Politibot and the value of conversational interfaces

Politibot is a conversational news chat project, created as an experiment by a group of Spanish journalists and technologists and currently available on Facebook Messenger and Telegram.

Politibot is not a “smart” robot, in the sense that it does not have natural language processing interface: it simply offers replies from a menu. On some occasions it offers several alternatives, with different answers or conversational routes, while on other occasions it simply offers an answer so as to simulate a conversational interface and break the dynamics of linear information. The idea is to provide an interaction with a news item different to traditional reading in which the user has the feeling of interaction with an entity that is providing information in small doses.

Eduardo Suárez and María Ramírez are two of its creators: I introduced them to my friends at BigML with the idea of increasing the analytical conversational interface to allow for more freedom in the conversation, but realized this would pose problems by exceeding the pretensions of the application. In reality, Politibot is simply a different way to read a news story, allowing the reader to interact with the information in a more enjoyable way, making it more likely to be remembered.

The idea, basically, has a lot to do with what Confucius said, and that all teachers know:

“I hear and I forget. I see and I remember. I do and I understand.”

Listening to or reading content provides lower levels of retention than if you engage in it via a conversation, even if that conversation is simulated and comes down to choosing a few options from a menu. And after a few weeks of news consumption in Politibot, usually only one a day, the experience reflects exactly that: Politibot offers me the opportunity to “talk” about the French elections, about which I know little, meaning I can acquire an understanding of the main issues, who is who, etc. Politibot does not just tell you a story, but instead offers details — phrases, graphics, podcasts, news and comment from other media, etc. — so that it builds a story in which the user plays a slightly more active role, feels more involved, and retains content better, simply by pressing a button.

The applications are many and varied: firstly, in education. I know from experience that my students get a better grasp of a complex subject when they interact with it, as opposed to me simply explaining it or telling them to read an article. I can now see that I could propose simple interaction and improve understanding of a subject, an approach already part of simulations and business games.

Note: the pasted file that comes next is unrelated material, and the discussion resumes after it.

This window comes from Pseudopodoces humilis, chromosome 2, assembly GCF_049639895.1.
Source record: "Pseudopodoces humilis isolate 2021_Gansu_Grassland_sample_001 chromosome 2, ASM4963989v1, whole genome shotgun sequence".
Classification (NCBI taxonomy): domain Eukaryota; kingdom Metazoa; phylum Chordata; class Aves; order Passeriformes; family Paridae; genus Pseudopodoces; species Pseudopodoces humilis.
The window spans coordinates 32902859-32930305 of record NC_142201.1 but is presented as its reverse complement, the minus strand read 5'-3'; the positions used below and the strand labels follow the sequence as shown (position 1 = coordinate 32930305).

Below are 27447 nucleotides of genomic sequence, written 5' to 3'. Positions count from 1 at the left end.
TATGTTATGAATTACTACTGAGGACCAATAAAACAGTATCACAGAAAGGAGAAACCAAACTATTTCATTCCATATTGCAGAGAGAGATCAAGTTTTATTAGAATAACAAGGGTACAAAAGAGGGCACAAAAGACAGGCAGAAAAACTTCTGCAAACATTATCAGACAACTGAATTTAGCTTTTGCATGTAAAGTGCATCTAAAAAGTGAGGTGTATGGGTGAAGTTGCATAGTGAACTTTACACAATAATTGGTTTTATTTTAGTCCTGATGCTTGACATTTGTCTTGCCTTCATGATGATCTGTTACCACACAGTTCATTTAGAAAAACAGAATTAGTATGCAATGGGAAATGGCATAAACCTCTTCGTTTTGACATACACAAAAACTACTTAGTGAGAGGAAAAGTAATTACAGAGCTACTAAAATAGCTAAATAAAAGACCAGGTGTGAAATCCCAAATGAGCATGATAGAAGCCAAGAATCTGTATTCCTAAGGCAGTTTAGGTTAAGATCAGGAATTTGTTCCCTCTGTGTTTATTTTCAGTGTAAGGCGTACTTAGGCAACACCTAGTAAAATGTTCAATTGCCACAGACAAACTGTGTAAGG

Secondly, the interface: there are days when I am cheered up by Politibot’s “hello human”: I’m not sure if I’ll ever regard Politibot as a friend, or whether someone could fall in love” with a chatbot as in the film Her, but the idea does not seem completely out of the question :-) And all this, thanks to an interface that borrows from instant messaging, something we are all familiar with, along with an app we already have installed.

Then there is the question of manipulation or indoctrination, not in the case of Politibot, which seems to me to be balanced, but through other developments: in principle, the more varied the sources of information we read, the less room there is for indoctrination, but an interface like this raises the possibility of making certain information more palatable through conversation.

In any event, Politibot is an interesting exploration of the possibilities of conversational interfaces or chatbots, both for my work as a technological analyst, and in my professional development as a teacher. A conversational interface helps retain information through a conversation, leaving me with the feeling of knowing more. All this, thanks to a simple interface and some trivial options that make me an apparently active part in a conversation.

Chatbots are an interesting interface applicable to many areas: Politibot is proof that there is no need technical sophistication or especially ambitious natural language processing for surprisingly good results. We now have the choice of reading a story, as opposed to getting involved in it, even if it is very superficial. Time to think about the many doors that this potentially opens.


(En español, aquí)

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